|About Restoration Manager
|About Restoration Manager
|Planning for Restoration
Planning For Restoration
You've found and bought your restoration project, it's in the garage and your are itching to get cracking. Enthusiasm abounds and you just want to get stuck in. A long weekend and you will have most of it apart. In three months you will be driving your dream on the open road. Unfortunately it doesn't always work out like that. Three months turns into three years and the remove parts and the chuck in a box approach to the strip down now has you confused about what goes where. Worse, there's a growing pile of parts you don't recognise.
We've all done it, not necessarily with restoration projects, even repairs and modifications that take a long time can cause similar chaos.
Before You Start
So let's back up to just before your brought your project vehicle home and do some planning and organising. A full restore requires a lot of space, up to three times the size of the assembled vehicle, depending on how much of the original vehicle will be restored or reused. For a car interior trim takes up a lot of space and needs to be stored in a dry location to prevent the trim rotting. Body panels that are to be reused need to be stored where they won't be damaged and new panels need to be dry to prevent rusting.
Organise Your Garage or Workshop
If possible invest in good quality racking for your garage or workshop. Monarch Shelving and Racking have a large range of new and reconditioned racking and will deliver to you. The amount of racking required depends on the vehicle and number of parts you will keep either for restoration or re-fitting.
Next you need something to store the parts in. For small parts you can use plastic food bags or sick bags - they are plastic lined so don't leak oil and grease out, flat bottomed so stand up and can be written on. The parts bags then go in a larger container. The size of the container depends on the storage space available, but could be stackable plastic containers, cardboard boxes or archive boxes, which have the advantage of a lid. It's worth having a think at this point how you will group the parts in these containers or boxes - Restoration Manager can store the location of the removed part making it easier to locate in the future.
The parts bags and boxes will need to be labeled, so if you aren't using a Dymo Labelwriter attached to Restoration Manager, you may need a stock of labels, depending on the parts bags you are using.
The workshop manual should have a detailed diagram of the wiring loom, including the colour scheme. If you are in any doubt you can use tie on tags, available from office supply companies such as Viking Direct, to identify what should plug into the loom at what points. This is a useful technique if the wiring diagram isn't clear and you are planning to replace the loom as you can transfer the tags from the old loom to the new loom.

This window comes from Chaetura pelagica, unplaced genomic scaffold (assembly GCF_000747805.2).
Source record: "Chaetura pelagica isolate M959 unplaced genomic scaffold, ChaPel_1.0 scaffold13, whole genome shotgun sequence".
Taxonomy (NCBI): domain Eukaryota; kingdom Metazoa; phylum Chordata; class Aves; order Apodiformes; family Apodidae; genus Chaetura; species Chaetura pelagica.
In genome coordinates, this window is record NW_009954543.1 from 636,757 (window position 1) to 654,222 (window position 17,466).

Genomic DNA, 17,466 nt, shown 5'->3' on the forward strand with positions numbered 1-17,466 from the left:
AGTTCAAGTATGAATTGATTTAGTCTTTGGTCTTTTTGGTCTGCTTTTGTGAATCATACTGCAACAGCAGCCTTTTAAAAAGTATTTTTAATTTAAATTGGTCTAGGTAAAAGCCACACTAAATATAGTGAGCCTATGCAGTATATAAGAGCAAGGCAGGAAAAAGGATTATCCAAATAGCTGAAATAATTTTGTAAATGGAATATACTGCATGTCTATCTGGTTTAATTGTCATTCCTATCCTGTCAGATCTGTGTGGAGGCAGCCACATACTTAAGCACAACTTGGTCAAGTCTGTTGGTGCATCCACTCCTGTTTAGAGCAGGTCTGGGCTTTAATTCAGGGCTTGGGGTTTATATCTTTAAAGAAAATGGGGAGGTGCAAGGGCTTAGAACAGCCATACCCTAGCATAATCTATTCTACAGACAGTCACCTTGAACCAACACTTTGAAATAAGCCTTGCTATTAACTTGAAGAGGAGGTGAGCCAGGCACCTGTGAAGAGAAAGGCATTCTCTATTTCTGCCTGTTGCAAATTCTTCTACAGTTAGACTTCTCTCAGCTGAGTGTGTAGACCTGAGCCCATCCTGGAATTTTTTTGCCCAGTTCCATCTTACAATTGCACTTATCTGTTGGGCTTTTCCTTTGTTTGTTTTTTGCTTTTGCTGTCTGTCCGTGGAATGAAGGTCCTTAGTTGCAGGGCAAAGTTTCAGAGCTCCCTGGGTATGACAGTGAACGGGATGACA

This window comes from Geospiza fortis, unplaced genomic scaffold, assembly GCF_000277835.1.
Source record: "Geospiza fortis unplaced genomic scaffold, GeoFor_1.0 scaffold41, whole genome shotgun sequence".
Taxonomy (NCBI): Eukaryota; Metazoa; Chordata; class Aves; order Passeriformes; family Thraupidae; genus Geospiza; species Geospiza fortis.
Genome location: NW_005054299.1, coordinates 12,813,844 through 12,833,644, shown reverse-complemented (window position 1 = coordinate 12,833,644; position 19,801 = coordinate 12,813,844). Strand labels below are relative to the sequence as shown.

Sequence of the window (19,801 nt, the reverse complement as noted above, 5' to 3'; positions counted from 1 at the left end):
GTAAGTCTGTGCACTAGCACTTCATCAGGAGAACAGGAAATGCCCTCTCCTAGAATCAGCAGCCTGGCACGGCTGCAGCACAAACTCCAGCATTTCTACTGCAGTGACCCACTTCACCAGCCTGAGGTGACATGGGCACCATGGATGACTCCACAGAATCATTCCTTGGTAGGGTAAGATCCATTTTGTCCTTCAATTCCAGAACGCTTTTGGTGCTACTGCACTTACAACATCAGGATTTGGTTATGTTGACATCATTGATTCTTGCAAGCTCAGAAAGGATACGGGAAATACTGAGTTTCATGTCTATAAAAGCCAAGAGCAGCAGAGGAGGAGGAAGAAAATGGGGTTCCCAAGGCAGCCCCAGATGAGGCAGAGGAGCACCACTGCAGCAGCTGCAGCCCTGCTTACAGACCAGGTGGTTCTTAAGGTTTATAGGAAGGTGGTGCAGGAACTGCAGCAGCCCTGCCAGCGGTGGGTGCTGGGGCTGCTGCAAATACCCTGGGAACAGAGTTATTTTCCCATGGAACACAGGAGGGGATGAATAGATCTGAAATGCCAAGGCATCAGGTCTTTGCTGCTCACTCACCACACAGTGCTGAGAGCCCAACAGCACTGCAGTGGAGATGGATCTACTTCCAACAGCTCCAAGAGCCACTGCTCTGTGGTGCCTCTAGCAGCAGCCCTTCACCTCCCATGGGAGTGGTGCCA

If you are keeping the interior trim get hold of good quality plastic bags, large enough to seal the trim in, packing tape is ideal for this, or joining bags together for large items such as the seats.
Set Up Restoration Manager
Create a new project in Restoration Manager. If it's your first time using the software take a look at the Quick Start Guide first - there is a PDF version installed with Restoration Manager. When creating the project in Restoration Manager you can either use the template to create groups (you can add, delete and change these to suit) or create groups to suit the way you work.
Right, Tools Out!
With the garage organised and armed with a digital camera and Restoration Manager on a nearby computer you can start stripping your vehicle. Take pictures of the part in place, mounting points and any aspect of the removal that is tricky or could be forgotten - for example replacing a part upside down. Check the photographs are OK before taking the part off, remember Restoration Manager allows you to zoom into the photographs to see the detail, but if the photograph is blurred or out of focus you won't be able to take advantage of this.
Download the photographs to the PC. Enter the part into Restoration Manager, adding the photographs and any notes that will be useful when restoring and assembling. You will also need to put in the location of the part in your storage system for easy location later in the project. There's a good chance that you won't remember the details when you come to assemble the part so put everything down that might be useful. If you have a Dymo Labelwriter attached you can print a label for the part when entering it into Restoration Manager. If not use a label or write the parts code Restoration Manager gives you.
Organising your restoration project before and during the strip down phase takes time and commitment, but the time invested will benefit the project during the restoration and assembly phases, plus you will have a detailed record of the restoration of your dream vehicle.
Try out Restoration Manager with the free trial version
Download a trial version, fully functional just limited to one project and ten parts.
And then unlock the trial version, keeping all of the information you have entered, by purchasing a serial number.